Your application is going to be an enterprise application soon. Prepare for it. There is a certain disdain for enterprise applications in the new world of dynamic languages and frameworks like Ruby/Rails or Python/Django. Mostly this is associated with the world of Java and C#. Developers think they are immune from enterprise woes. Think again.
Enterprise applications are not defined – contrary to public opinion – by applications for the enterprise. What developers associate with enterprise applications like untested code, tangled code, old frameworks and slow development are not something that happens in the enterprise. If you do not act, it happens to every application.
I’ve seen many applications becoming enterprise applications over time. Top driving forces for applications becoming “enterprise” are:
- A startup with few people becomes a company with many people – Craigslist being the exception
- A growing company with investors gains more goals, which results in more feature wishes. Often this means more developers. If recruitment isn’t tough enough this leads to averaging the developer force. This in turn reduces code quality, leads to lower testing, higher coupling and worse documentation.
- More employees lead to more wishes and more features. These features need more real estate on the website. Marketing wants banners, sales wants contact forms and customer support wants info boxes. Pages get cluttered, simple forms get complex.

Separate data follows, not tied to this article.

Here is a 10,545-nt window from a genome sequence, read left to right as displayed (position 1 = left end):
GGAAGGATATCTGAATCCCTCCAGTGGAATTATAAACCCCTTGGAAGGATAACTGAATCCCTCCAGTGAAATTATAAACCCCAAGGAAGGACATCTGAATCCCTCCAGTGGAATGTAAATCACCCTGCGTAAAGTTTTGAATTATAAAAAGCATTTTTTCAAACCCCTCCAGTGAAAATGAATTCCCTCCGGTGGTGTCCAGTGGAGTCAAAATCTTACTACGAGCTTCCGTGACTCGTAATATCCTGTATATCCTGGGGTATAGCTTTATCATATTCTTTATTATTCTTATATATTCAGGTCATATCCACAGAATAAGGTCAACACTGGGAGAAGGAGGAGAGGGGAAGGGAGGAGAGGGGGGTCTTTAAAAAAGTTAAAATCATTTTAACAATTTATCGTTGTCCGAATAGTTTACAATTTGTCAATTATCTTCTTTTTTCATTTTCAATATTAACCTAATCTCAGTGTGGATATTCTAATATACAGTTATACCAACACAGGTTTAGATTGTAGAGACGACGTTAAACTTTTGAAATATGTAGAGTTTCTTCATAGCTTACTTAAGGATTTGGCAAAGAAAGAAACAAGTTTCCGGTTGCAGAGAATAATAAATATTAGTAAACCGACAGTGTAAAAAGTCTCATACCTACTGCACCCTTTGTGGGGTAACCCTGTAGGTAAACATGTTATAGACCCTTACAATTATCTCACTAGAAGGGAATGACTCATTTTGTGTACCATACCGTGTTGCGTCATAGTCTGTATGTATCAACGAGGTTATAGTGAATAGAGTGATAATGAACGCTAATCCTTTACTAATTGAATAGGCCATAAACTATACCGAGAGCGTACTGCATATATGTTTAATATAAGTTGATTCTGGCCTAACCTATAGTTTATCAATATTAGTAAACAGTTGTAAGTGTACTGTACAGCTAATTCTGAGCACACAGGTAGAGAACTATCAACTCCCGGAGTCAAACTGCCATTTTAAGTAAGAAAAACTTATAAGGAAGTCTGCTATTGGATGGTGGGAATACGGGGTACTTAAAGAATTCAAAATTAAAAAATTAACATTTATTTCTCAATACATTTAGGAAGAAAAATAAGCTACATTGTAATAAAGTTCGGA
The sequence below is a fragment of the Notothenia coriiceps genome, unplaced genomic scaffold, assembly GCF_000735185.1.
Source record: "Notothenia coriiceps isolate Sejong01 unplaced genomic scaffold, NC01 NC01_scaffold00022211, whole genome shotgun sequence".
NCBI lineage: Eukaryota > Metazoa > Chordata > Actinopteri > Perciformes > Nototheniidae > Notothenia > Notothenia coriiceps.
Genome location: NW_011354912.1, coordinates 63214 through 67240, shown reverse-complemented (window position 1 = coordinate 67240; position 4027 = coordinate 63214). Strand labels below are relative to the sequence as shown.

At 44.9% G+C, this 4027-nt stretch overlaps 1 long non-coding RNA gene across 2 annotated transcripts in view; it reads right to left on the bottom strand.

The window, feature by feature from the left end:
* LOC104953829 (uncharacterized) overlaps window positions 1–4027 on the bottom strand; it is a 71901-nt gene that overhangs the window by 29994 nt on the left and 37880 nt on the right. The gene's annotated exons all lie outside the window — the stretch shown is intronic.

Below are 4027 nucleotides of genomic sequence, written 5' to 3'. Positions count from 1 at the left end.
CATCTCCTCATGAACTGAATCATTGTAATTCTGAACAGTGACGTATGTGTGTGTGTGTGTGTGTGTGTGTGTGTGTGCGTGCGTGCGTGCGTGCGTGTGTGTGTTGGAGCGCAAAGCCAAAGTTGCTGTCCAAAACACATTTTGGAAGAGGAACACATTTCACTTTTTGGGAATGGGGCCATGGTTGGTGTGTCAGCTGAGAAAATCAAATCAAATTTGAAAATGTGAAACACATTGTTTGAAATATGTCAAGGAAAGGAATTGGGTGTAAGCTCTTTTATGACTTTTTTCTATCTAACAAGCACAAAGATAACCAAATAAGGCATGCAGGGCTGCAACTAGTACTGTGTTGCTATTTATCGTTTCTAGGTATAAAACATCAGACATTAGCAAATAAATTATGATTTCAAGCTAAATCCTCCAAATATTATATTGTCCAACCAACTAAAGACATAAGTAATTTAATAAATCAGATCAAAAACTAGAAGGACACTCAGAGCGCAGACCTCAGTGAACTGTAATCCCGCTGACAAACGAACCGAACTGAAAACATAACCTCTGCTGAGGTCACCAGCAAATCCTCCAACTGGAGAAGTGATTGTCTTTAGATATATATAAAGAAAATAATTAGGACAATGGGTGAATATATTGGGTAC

- Marketing usually wants to store everything about your customers (and others want too). This means more fields, more complex forms and more dependencies to third party services
- Integration with other services is the most common enterprise “problem”: Integration with mail services, backends, web tracking companies, financial systems, data warehouses or payment providers tangle your application. Deployment gets harder as does testing. Everything takes longer.
- The first few years a startup has very low turnover. But from my experience as a team manager, retention in our industry is not measured in decades. So as a startup ages, turnover increases: After some years the initial developers are no longer there, and others have not quite the grab of the system. Development, code quality and architecture deteriorates.
- Founders leave: After some years, often founders leave or are ousted by their VCs. Technic savvy founding types are replaced by executives. Technology looks less important, quality goes down.
Law of software development: Greenfield becomes brownfield.
If you do not want this to happen, you need to fight it every step:
- Have migration paths, upgrade paths and life cycle management for frameworks
- Clean code
- Architecture guidelines and architecture strategy
- Someone who fights for clean web pages and forms
- Strategy for integrating with many, many systems
What do you think? How do you prevent applications from becoming “enterprise”?